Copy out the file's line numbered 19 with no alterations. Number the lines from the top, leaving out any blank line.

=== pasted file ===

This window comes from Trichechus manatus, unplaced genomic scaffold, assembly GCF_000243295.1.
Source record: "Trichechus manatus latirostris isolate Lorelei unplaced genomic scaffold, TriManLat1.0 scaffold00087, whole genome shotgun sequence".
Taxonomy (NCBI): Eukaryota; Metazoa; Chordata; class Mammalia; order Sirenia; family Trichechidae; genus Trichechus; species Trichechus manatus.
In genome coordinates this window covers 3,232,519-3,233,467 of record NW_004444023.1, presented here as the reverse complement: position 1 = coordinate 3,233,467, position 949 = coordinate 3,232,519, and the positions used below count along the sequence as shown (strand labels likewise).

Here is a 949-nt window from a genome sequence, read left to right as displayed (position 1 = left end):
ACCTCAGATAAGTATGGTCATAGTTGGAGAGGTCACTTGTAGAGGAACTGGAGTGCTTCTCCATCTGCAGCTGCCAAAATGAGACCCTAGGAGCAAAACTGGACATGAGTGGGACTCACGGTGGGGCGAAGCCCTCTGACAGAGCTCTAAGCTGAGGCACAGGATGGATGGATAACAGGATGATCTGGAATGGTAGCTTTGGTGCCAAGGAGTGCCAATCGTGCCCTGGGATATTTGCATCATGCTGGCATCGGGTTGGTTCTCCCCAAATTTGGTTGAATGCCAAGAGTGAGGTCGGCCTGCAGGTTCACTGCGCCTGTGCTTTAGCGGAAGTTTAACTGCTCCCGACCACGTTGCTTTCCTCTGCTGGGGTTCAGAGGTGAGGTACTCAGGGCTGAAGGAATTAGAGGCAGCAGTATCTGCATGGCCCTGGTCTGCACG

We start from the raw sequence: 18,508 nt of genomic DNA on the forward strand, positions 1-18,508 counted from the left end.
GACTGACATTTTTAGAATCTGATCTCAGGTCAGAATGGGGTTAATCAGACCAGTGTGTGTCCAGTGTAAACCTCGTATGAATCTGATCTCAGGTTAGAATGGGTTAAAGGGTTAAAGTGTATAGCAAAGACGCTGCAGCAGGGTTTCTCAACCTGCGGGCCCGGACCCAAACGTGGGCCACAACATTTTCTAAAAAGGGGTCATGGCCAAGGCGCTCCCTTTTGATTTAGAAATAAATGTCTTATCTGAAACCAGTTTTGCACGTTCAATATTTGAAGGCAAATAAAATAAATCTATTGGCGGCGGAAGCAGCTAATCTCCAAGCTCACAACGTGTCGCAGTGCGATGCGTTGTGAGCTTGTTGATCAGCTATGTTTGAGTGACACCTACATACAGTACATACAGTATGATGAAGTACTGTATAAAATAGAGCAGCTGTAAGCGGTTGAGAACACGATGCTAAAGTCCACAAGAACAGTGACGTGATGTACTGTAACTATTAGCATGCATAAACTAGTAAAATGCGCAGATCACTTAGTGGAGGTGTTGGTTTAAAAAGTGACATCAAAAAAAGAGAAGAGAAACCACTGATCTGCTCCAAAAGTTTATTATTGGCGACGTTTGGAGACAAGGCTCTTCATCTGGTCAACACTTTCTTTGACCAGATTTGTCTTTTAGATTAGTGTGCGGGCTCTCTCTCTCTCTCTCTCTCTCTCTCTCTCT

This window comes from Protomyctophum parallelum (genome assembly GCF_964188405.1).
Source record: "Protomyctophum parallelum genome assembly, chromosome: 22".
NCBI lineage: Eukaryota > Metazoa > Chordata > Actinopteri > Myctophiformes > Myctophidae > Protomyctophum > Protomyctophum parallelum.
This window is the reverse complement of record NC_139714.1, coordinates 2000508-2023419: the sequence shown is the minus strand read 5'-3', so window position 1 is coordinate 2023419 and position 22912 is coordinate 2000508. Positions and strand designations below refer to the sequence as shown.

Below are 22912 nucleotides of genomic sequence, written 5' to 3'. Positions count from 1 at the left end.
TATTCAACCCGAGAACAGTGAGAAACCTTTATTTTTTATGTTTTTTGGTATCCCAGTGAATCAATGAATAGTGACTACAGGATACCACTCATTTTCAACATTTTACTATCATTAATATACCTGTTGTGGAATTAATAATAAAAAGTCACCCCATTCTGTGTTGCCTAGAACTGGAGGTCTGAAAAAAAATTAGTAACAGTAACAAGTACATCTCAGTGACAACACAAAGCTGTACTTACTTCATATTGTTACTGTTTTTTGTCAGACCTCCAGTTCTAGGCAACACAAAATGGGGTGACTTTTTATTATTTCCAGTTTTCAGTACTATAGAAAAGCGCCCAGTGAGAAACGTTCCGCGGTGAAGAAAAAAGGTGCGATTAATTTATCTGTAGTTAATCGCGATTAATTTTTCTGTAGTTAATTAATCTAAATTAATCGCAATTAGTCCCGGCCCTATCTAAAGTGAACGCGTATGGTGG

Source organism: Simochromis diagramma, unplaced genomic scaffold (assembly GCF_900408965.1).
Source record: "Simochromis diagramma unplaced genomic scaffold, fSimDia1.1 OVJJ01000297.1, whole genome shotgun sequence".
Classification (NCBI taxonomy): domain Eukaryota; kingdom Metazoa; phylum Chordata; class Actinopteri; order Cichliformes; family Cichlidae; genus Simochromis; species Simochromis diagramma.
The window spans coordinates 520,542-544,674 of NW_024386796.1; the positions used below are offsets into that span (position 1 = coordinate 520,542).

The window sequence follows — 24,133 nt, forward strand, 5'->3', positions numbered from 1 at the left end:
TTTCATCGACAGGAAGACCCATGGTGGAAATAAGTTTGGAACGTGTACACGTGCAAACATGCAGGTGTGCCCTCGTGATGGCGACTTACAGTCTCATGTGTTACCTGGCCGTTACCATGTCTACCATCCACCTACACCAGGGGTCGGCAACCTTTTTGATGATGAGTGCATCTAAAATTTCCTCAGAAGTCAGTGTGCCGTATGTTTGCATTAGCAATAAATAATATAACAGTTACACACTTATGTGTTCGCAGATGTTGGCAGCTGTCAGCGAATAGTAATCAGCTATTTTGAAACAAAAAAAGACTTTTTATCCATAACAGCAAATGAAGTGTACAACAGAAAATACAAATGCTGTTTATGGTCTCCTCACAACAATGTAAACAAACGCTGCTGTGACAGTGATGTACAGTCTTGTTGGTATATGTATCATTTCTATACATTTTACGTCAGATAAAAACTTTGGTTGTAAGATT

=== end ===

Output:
The window sequence follows — 24,133 nt, forward strand, 5'->3', positions numbered from 1 at the left end: